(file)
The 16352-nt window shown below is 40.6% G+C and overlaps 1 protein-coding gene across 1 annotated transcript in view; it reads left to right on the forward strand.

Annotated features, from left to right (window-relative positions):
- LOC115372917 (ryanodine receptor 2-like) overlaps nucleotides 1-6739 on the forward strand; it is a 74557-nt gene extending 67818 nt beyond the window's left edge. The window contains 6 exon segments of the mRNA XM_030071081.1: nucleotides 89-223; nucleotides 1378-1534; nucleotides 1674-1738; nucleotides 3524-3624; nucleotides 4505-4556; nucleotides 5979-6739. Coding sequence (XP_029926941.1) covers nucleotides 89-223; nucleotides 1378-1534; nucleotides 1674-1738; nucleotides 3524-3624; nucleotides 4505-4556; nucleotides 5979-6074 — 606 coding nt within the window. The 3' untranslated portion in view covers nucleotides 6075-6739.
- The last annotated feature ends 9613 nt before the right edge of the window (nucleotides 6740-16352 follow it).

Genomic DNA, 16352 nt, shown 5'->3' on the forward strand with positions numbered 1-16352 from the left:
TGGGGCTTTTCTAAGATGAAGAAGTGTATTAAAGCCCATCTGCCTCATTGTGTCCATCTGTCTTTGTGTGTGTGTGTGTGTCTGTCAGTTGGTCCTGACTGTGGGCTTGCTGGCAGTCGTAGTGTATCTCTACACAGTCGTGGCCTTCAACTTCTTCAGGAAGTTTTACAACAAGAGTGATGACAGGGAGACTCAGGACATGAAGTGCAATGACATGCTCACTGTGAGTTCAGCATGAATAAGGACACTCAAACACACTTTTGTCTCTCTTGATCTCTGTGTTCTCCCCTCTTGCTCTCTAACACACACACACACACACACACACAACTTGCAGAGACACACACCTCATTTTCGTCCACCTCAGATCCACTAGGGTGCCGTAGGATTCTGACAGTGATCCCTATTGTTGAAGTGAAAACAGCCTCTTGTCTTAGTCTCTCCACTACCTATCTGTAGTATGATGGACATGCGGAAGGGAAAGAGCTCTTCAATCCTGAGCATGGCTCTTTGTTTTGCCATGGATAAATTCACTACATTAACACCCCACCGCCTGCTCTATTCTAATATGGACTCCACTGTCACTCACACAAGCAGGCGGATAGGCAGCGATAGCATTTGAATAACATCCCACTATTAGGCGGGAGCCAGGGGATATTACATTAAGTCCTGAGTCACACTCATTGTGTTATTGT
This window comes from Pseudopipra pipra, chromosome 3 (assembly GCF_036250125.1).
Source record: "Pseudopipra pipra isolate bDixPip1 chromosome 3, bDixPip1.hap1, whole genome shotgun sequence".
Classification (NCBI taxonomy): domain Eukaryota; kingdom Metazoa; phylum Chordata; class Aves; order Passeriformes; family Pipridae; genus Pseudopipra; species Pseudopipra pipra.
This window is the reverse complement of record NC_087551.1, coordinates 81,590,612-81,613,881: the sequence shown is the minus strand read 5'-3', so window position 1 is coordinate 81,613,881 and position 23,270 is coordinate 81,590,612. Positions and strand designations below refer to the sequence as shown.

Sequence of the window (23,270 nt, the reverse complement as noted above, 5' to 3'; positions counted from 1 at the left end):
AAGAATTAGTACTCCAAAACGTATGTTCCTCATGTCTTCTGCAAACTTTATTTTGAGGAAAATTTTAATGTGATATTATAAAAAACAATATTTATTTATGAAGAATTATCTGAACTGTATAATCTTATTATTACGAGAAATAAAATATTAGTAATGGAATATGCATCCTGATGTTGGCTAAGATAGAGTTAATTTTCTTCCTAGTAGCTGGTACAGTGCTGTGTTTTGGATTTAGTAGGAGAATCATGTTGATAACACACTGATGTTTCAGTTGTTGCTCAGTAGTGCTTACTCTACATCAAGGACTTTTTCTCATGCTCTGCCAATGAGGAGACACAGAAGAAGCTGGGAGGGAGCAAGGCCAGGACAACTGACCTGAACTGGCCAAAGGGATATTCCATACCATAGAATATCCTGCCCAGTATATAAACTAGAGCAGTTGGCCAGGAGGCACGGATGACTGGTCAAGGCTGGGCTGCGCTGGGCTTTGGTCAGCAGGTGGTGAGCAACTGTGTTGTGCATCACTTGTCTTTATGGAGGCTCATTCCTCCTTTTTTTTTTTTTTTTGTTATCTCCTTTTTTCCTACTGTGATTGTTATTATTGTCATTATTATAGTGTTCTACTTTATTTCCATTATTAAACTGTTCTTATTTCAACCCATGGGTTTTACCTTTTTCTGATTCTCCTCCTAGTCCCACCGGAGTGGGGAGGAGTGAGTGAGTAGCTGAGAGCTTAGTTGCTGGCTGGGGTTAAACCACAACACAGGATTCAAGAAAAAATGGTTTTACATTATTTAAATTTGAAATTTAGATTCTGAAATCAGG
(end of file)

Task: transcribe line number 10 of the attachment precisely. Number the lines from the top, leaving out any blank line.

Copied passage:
This window is the reverse complement of record NC_087551.1, coordinates 81,590,612-81,613,881: the sequence shown is the minus strand read 5'-3', so window position 1 is coordinate 81,613,881 and position 23,270 is coordinate 81,590,612. Positions and strand designations below refer to the sequence as shown.